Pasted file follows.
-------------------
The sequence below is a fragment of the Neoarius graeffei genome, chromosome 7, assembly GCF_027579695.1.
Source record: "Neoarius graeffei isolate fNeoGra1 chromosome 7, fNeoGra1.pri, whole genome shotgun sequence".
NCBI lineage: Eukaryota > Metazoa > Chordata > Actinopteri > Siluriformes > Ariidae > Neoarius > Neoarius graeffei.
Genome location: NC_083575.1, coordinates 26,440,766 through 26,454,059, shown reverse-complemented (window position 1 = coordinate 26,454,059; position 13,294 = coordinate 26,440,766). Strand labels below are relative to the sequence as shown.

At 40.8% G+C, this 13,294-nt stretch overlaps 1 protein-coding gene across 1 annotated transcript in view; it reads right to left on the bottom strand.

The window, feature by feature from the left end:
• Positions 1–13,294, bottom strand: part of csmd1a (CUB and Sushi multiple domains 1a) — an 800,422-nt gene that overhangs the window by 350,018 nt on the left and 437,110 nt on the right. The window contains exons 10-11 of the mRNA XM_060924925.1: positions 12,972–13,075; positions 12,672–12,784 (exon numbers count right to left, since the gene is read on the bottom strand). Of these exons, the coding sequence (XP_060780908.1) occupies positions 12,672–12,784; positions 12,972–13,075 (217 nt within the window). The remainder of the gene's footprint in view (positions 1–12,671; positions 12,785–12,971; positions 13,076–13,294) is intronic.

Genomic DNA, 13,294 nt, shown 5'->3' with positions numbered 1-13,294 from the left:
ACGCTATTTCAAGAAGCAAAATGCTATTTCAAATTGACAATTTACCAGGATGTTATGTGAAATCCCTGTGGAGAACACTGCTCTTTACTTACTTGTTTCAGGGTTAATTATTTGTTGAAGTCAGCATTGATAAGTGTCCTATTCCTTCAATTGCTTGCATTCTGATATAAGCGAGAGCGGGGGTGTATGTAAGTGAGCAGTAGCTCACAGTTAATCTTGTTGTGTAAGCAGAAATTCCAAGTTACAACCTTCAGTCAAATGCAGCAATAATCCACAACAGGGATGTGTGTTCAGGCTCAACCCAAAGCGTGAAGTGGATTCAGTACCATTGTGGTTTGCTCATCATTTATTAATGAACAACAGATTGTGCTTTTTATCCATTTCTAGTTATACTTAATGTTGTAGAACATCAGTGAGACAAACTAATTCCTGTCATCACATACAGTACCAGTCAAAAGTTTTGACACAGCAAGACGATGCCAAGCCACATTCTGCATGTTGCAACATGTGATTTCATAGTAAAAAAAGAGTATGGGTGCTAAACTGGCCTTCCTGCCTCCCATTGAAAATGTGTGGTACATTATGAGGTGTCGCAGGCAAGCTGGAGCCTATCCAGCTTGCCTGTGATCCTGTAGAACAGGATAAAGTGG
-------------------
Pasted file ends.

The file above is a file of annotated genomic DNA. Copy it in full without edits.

The sequence below is a fragment of the Neoarius graeffei genome, chromosome 7, assembly GCF_027579695.1.
Source record: "Neoarius graeffei isolate fNeoGra1 chromosome 7, fNeoGra1.pri, whole genome shotgun sequence".
NCBI lineage: Eukaryota > Metazoa > Chordata > Actinopteri > Siluriformes > Ariidae > Neoarius > Neoarius graeffei.
Genome location: NC_083575.1, coordinates 26,440,766 through 26,454,059, shown reverse-complemented (window position 1 = coordinate 26,454,059; position 13,294 = coordinate 26,440,766). Strand labels below are relative to the sequence as shown.

At 40.8% G+C, this 13,294-nt stretch overlaps 1 protein-coding gene across 1 annotated transcript in view; it reads right to left on the bottom strand.

The window, feature by feature from the left end:
• Positions 1–13,294, bottom strand: part of csmd1a (CUB and Sushi multiple domains 1a) — an 800,422-nt gene that overhangs the window by 350,018 nt on the left and 437,110 nt on the right. The window contains exons 10-11 of the mRNA XM_060924925.1: positions 12,972–13,075; positions 12,672–12,784 (exon numbers count right to left, since the gene is read on the bottom strand). Of these exons, the coding sequence (XP_060780908.1) occupies positions 12,672–12,784; positions 12,972–13,075 (217 nt within the window). The remainder of the gene's footprint in view (positions 1–12,671; positions 12,785–12,971; positions 13,076–13,294) is intronic.

Genomic DNA, 13,294 nt, shown 5'->3' with positions numbered 1-13,294 from the left:
ACGCTATTTCAAGAAGCAAAATGCTATTTCAAATTGACAATTTACCAGGATGTTATGTGAAATCCCTGTGGAGAACACTGCTCTTTACTTACTTGTTTCAGGGTTAATTATTTGTTGAAGTCAGCATTGATAAGTGTCCTATTCCTTCAATTGCTTGCATTCTGATATAAGCGAGAGCGGGGGTGTATGTAAGTGAGCAGTAGCTCACAGTTAATCTTGTTGTGTAAGCAGAAATTCCAAGTTACAACCTTCAGTCAAATGCAGCAATAATCCACAACAGGGATGTGTGTTCAGGCTCAACCCAAAGCGTGAAGTGGATTCAGTACCATTGTGGTTTGCTCATCATTTATTAATGAACAACAGATTGTGCTTTTTATCCATTTCTAGTTATACTTAATGTTGTAGAACATCAGTGAGACAAACTAATTCCTGTCATCACATACAGTACCAGTCAAAAGTTTTGACACAGCAAGACGATGCCAAGCCACATTCTGCATGTTGCAACATGTGATTTCATAGTAAAAAAAGAGTATGGGTGCTAAACTGGCCTTCCTGCCTCCCATTGAAAATGTGTGGTACATTATGAGGTGTCGCAGGCAAGCTGGAGCCTATCCAGCTTGCCTGTGATCCTGTAGAACAGGATAAAGTGG